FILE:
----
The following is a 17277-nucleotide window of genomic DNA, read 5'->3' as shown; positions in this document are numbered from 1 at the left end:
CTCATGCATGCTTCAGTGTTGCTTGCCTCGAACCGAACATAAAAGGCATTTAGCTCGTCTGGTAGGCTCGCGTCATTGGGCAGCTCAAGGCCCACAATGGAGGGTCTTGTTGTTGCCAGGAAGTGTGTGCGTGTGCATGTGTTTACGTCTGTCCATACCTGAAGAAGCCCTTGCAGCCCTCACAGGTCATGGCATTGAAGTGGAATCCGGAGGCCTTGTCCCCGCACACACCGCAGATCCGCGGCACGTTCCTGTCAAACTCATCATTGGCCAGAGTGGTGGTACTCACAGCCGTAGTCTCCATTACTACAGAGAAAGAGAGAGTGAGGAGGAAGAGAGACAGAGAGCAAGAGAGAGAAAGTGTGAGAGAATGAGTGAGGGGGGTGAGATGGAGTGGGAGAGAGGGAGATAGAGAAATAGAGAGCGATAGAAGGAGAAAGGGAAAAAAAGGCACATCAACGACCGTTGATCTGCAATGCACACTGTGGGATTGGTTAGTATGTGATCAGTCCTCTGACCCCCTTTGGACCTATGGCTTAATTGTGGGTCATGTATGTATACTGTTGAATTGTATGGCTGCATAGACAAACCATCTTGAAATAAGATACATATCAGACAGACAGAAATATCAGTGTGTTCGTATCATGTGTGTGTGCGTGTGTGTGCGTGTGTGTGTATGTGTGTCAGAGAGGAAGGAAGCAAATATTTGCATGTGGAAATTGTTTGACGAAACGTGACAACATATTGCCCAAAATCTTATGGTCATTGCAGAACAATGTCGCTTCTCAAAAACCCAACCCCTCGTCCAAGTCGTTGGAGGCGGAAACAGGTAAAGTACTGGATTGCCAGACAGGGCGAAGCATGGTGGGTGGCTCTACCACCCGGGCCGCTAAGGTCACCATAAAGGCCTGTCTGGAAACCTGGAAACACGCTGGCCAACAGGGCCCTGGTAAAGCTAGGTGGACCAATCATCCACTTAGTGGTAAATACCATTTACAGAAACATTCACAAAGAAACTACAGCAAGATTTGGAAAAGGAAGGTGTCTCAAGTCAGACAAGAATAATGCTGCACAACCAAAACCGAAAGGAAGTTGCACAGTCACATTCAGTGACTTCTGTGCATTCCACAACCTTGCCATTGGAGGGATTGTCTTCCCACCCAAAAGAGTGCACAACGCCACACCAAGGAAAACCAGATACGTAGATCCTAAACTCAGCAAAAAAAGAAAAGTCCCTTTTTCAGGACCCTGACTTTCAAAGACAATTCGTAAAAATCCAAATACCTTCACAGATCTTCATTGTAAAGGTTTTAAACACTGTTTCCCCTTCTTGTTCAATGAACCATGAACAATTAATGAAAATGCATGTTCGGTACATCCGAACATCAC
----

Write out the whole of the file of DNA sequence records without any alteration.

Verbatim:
The following is a 17277-nucleotide window of genomic DNA, read 5'->3' as shown; positions in this document are numbered from 1 at the left end:
CTCATGCATGCTTCAGTGTTGCTTGCCTCGAACCGAACATAAAAGGCATTTAGCTCGTCTGGTAGGCTCGCGTCATTGGGCAGCTCAAGGCCCACAATGGAGGGTCTTGTTGTTGCCAGGAAGTGTGTGCGTGTGCATGTGTTTACGTCTGTCCATACCTGAAGAAGCCCTTGCAGCCCTCACAGGTCATGGCATTGAAGTGGAATCCGGAGGCCTTGTCCCCGCACACACCGCAGATCCGCGGCACGTTCCTGTCAAACTCATCATTGGCCAGAGTGGTGGTACTCACAGCCGTAGTCTCCATTACTACAGAGAAAGAGAGAGTGAGGAGGAAGAGAGACAGAGAGCAAGAGAGAGAAAGTGTGAGAGAATGAGTGAGGGGGGTGAGATGGAGTGGGAGAGAGGGAGATAGAGAAATAGAGAGCGATAGAAGGAGAAAGGGAAAAAAAGGCACATCAACGACCGTTGATCTGCAATGCACACTGTGGGATTGGTTAGTATGTGATCAGTCCTCTGACCCCCTTTGGACCTATGGCTTAATTGTGGGTCATGTATGTATACTGTTGAATTGTATGGCTGCATAGACAAACCATCTTGAAATAAGATACATATCAGACAGACAGAAATATCAGTGTGTTCGTATCATGTGTGTGTGCGTGTGTGTGCGTGTGTGTGTATGTGTGTCAGAGAGGAAGGAAGCAAATATTTGCATGTGGAAATTGTTTGACGAAACGTGACAACATATTGCCCAAAATCTTATGGTCATTGCAGAACAATGTCGCTTCTCAAAAACCCAACCCCTCGTCCAAGTCGTTGGAGGCGGAAACAGGTAAAGTACTGGATTGCCAGACAGGGCGAAGCATGGTGGGTGGCTCTACCACCCGGGCCGCTAAGGTCACCATAAAGGCCTGTCTGGAAACCTGGAAACACGCTGGCCAACAGGGCCCTGGTAAAGCTAGGTGGACCAATCATCCACTTAGTGGTAAATACCATTTACAGAAACATTCACAAAGAAACTACAGCAAGATTTGGAAAAGGAAGGTGTCTCAAGTCAGACAAGAATAATGCTGCACAACCAAAACCGAAAGGAAGTTGCACAGTCACATTCAGTGACTTCTGTGCATTCCACAACCTTGCCATTGGAGGGATTGTCTTCCCACCCAAAAGAGTGCACAACGCCACACCAAGGAAAACCAGATACGTAGATCCTAAACTCAGCAAAAAAAGAAAAGTCCCTTTTTCAGGACCCTGACTTTCAAAGACAATTCGTAAAAATCCAAATACCTTCACAGATCTTCATTGTAAAGGTTTTAAACACTGTTTCCCCTTCTTGTTCAATGAACCATGAACAATTAATGAAAATGCATGTTCGGTACATCCGAACATCAC